Islamic Tradition

The wedding itself doesn’t need to take place in a mosque, and any Muslim who understands Islamic tradition can officiate. There are two aspects to a Muslim wedding – the ceremony and the legal contract, which legitimises the marriage and must be witnessed by two men. The marriage traditions differ depending on culture, but during most ceremonies, men and women remain separate.

Marriages must be declared public – they should never be clandestine – and the publicity is usually demonstrated by having a large feast.


Once the groom has accepted the offer of marriage, he gives the bride a mahar (meher, mahr) or gift. This is a financial deal that the groom must agree with the bride, which is then given to her for her use as she wishes. The mahar is a formal statement specifying the amount and it is usually given in two amounts – a prompt before the marriage is consummated and another amount either later or throughout the bride’s life. Many couples today use the ring as the prompt, presented to the bride during the wedding ceremony, whilst the other amount can take the form of land, money, jewellery or even education. Mahar is a form of security for the bride and gives her a certain amount of freedom in the marriage.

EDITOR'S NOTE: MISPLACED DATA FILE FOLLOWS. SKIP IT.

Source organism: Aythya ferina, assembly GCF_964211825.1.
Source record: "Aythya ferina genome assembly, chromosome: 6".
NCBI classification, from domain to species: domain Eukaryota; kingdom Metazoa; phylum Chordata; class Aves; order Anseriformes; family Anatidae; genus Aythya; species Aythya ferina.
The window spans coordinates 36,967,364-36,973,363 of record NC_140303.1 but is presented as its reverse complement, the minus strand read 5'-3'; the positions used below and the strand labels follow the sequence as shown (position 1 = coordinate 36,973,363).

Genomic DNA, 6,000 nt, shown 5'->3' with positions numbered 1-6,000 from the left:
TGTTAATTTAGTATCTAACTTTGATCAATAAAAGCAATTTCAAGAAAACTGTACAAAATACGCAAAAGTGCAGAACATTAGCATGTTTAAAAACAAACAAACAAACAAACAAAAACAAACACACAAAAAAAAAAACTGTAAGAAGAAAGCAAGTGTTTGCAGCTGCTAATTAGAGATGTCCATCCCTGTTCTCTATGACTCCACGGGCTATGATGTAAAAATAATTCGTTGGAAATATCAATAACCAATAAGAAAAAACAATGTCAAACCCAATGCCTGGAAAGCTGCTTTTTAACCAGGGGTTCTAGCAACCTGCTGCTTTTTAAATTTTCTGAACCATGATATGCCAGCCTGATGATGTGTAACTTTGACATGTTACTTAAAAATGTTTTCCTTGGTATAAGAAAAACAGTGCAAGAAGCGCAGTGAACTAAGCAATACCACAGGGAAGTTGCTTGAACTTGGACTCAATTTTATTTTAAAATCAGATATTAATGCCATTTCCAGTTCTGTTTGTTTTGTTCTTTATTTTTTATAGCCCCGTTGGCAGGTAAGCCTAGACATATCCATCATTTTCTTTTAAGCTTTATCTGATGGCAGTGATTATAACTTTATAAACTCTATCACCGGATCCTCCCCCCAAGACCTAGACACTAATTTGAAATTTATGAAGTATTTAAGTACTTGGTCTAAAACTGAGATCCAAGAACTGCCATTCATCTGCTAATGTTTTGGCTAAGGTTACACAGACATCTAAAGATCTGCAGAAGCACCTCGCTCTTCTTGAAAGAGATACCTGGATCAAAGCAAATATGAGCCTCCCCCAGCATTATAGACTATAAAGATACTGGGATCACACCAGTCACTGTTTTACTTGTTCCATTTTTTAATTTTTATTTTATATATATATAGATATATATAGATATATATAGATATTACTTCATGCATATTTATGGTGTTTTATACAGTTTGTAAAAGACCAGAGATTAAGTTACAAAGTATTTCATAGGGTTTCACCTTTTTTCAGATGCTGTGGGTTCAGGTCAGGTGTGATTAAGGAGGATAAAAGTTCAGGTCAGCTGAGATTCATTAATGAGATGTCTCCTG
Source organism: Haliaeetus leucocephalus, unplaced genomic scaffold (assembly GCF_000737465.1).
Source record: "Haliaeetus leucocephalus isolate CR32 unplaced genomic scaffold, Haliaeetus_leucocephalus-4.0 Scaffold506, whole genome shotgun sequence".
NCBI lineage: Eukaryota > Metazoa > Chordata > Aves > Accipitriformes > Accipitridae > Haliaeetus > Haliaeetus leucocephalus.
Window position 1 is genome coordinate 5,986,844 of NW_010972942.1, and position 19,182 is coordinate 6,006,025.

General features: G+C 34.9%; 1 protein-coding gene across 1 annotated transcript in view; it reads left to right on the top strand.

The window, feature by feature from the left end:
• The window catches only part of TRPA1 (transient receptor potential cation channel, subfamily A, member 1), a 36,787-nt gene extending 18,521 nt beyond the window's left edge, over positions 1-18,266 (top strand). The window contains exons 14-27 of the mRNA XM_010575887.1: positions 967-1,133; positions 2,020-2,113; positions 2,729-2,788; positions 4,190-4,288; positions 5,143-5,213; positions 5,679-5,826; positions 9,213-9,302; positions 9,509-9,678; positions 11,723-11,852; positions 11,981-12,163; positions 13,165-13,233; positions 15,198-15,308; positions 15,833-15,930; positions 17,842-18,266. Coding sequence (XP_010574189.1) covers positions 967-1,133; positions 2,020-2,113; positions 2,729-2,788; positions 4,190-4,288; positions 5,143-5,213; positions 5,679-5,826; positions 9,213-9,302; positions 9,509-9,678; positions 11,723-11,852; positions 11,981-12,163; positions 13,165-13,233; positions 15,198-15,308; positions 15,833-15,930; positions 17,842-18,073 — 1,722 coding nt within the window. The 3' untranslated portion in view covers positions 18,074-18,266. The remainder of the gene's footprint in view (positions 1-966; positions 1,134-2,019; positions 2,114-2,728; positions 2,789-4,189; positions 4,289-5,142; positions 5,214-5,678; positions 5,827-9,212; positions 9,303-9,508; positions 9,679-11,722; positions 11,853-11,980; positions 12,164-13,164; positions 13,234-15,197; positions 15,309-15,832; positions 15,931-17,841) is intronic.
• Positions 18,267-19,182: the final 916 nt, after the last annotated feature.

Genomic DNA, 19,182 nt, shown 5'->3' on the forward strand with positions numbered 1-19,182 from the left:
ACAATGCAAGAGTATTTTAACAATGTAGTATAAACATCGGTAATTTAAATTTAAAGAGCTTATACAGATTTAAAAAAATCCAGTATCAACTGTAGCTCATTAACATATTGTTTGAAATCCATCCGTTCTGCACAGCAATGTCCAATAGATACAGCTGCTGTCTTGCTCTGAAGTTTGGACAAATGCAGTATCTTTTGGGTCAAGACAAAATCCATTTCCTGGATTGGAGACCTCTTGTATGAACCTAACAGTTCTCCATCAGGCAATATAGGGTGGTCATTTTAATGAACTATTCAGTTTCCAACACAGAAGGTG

The actual ceremony is called a nikah. It is usually a fairly simple ceremony and includes reading from the Qur’an and the exchange of vows in front of a minimum of two witnesses. Both bride and groom express their free will by repeating the word qabul (I accept) three times. Often the Imam is present for a short sermon.

Traditionally, the bride and groom share a piece of sweet fruit after the traditional customs.